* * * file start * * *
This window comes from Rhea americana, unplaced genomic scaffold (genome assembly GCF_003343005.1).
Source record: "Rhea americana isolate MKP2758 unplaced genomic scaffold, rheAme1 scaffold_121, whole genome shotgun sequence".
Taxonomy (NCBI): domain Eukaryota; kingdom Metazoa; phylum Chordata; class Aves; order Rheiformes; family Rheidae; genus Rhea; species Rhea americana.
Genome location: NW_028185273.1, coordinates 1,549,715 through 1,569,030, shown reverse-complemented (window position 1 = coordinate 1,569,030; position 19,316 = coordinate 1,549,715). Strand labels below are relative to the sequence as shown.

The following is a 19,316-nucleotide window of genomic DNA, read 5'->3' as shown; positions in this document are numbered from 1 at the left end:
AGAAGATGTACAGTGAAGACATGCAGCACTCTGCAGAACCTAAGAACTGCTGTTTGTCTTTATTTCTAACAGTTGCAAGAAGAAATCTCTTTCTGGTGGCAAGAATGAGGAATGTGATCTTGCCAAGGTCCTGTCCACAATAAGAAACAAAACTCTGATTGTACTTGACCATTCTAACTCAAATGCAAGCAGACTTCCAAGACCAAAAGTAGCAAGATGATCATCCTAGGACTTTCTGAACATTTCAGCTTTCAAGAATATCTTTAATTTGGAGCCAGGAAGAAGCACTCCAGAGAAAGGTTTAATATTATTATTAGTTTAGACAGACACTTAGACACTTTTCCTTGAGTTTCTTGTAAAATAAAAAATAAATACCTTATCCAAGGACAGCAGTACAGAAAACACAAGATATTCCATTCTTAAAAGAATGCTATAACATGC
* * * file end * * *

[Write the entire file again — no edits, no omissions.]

This window comes from Rhea americana, unplaced genomic scaffold (genome assembly GCF_003343005.1).
Source record: "Rhea americana isolate MKP2758 unplaced genomic scaffold, rheAme1 scaffold_121, whole genome shotgun sequence".
Taxonomy (NCBI): domain Eukaryota; kingdom Metazoa; phylum Chordata; class Aves; order Rheiformes; family Rheidae; genus Rhea; species Rhea americana.
Genome location: NW_028185273.1, coordinates 1,549,715 through 1,569,030, shown reverse-complemented (window position 1 = coordinate 1,569,030; position 19,316 = coordinate 1,549,715). Strand labels below are relative to the sequence as shown.

The following is a 19,316-nucleotide window of genomic DNA, read 5'->3' as shown; positions in this document are numbered from 1 at the left end:
AGAAGATGTACAGTGAAGACATGCAGCACTCTGCAGAACCTAAGAACTGCTGTTTGTCTTTATTTCTAACAGTTGCAAGAAGAAATCTCTTTCTGGTGGCAAGAATGAGGAATGTGATCTTGCCAAGGTCCTGTCCACAATAAGAAACAAAACTCTGATTGTACTTGACCATTCTAACTCAAATGCAAGCAGACTTCCAAGACCAAAAGTAGCAAGATGATCATCCTAGGACTTTCTGAACATTTCAGCTTTCAAGAATATCTTTAATTTGGAGCCAGGAAGAAGCACTCCAGAGAAAGGTTTAATATTATTATTAGTTTAGACAGACACTTAGACACTTTTCCTTGAGTTTCTTGTAAAATAAAAAATAAATACCTTATCCAAGGACAGCAGTACAGAAAACACAAGATATTCCATTCTTAAAAGAATGCTATAACATGC